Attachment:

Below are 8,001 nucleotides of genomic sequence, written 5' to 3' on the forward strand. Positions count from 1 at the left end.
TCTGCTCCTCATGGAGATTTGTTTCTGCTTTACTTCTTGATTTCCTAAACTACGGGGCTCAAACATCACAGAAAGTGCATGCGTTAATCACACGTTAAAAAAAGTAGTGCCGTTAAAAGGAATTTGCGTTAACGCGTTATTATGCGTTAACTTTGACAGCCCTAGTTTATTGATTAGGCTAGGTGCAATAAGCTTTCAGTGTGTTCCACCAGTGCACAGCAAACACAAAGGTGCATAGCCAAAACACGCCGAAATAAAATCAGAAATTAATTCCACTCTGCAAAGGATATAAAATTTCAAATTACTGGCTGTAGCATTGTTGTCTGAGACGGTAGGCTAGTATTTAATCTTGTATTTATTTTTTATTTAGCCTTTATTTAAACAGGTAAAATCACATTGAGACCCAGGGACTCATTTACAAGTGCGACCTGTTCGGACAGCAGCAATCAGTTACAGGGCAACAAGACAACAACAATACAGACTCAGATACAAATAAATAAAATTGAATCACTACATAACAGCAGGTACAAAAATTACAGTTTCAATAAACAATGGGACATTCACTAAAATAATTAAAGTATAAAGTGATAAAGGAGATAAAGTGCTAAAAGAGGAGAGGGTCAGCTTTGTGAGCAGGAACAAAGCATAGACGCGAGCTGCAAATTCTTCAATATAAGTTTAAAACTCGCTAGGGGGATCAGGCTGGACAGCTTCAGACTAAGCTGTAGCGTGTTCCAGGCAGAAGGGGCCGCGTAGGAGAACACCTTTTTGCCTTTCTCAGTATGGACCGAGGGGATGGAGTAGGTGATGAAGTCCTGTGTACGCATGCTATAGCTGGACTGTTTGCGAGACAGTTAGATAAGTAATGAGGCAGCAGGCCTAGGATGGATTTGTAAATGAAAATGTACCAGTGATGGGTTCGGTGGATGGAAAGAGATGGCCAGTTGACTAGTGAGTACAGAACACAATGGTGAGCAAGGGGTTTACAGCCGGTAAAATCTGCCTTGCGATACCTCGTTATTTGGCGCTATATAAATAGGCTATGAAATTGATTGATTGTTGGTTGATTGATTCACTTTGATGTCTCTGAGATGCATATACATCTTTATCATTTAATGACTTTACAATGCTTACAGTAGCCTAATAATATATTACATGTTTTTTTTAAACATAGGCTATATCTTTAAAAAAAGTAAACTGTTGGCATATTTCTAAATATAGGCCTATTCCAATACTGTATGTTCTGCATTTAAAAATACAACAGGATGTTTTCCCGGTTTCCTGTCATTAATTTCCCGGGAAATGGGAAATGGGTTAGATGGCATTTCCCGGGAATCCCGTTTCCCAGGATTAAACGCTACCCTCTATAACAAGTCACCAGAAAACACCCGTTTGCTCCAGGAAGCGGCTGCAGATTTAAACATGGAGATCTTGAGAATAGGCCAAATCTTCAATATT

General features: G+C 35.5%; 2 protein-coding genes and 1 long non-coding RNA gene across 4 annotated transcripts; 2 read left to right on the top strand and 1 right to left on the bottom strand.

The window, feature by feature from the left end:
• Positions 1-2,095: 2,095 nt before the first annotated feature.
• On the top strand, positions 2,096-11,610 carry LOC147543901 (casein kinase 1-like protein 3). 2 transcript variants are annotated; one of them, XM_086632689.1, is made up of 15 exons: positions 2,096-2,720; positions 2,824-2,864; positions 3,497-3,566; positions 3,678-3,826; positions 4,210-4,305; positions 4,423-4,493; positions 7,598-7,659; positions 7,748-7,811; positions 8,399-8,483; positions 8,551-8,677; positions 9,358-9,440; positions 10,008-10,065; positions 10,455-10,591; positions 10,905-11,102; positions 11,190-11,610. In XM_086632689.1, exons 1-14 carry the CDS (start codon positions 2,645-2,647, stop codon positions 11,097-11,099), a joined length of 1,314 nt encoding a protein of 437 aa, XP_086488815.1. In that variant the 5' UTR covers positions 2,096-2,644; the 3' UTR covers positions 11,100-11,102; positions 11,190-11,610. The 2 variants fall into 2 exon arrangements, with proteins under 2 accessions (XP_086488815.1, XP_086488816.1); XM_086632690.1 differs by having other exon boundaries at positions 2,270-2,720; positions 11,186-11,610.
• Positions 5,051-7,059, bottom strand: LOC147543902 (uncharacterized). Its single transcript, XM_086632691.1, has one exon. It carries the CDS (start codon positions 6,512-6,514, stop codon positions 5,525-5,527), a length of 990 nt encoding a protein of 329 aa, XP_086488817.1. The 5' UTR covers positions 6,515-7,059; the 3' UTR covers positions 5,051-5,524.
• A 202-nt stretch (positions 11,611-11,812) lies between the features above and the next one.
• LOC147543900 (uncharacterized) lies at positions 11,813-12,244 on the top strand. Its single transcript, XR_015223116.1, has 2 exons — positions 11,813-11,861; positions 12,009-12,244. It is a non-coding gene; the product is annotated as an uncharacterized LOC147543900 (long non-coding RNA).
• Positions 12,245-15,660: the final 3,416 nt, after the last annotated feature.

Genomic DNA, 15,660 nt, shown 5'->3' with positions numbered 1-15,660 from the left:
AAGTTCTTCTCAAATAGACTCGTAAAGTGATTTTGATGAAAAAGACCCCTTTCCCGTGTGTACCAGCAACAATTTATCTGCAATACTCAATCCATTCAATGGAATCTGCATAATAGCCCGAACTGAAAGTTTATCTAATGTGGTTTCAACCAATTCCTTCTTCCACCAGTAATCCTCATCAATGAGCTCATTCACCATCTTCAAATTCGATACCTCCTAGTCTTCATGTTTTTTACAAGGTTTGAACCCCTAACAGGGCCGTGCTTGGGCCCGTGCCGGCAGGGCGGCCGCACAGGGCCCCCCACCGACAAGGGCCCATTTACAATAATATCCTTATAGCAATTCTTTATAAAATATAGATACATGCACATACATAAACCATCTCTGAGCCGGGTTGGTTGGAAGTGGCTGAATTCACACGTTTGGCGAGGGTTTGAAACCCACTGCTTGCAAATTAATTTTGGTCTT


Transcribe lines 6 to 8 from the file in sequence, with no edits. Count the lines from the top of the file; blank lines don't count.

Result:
• On the top strand, positions 2,096-11,610 carry LOC147543901 (casein kinase 1-like protein 3). 2 transcript variants are annotated; one of them, XM_086632689.1, is made up of 15 exons: positions 2,096-2,720; positions 2,824-2,864; positions 3,497-3,566; positions 3,678-3,826; positions 4,210-4,305; positions 4,423-4,493; positions 7,598-7,659; positions 7,748-7,811; positions 8,399-8,483; positions 8,551-8,677; positions 9,358-9,440; positions 10,008-10,065; positions 10,455-10,591; positions 10,905-11,102; positions 11,190-11,610. In XM_086632689.1, exons 1-14 carry the CDS (start codon positions 2,645-2,647, stop codon positions 11,097-11,099), a joined length of 1,314 nt encoding a protein of 437 aa, XP_086488815.1. In that variant the 5' UTR covers positions 2,096-2,644; the 3' UTR covers positions 11,100-11,102; positions 11,190-11,610. The 2 variants fall into 2 exon arrangements, with proteins under 2 accessions (XP_086488815.1, XP_086488816.1); XM_086632690.1 differs by having other exon boundaries at positions 2,270-2,720; positions 11,186-11,610.
• Positions 5,051-7,059, bottom strand: LOC147543902 (uncharacterized). Its single transcript, XM_086632691.1, has one exon. It carries the CDS (start codon positions 6,512-6,514, stop codon positions 5,525-5,527), a length of 990 nt encoding a protein of 329 aa, XP_086488817.1. The 5' UTR covers positions 6,515-7,059; the 3' UTR covers positions 5,051-5,524.
• A 202-nt stretch (positions 11,611-11,812) lies between the features above and the next one.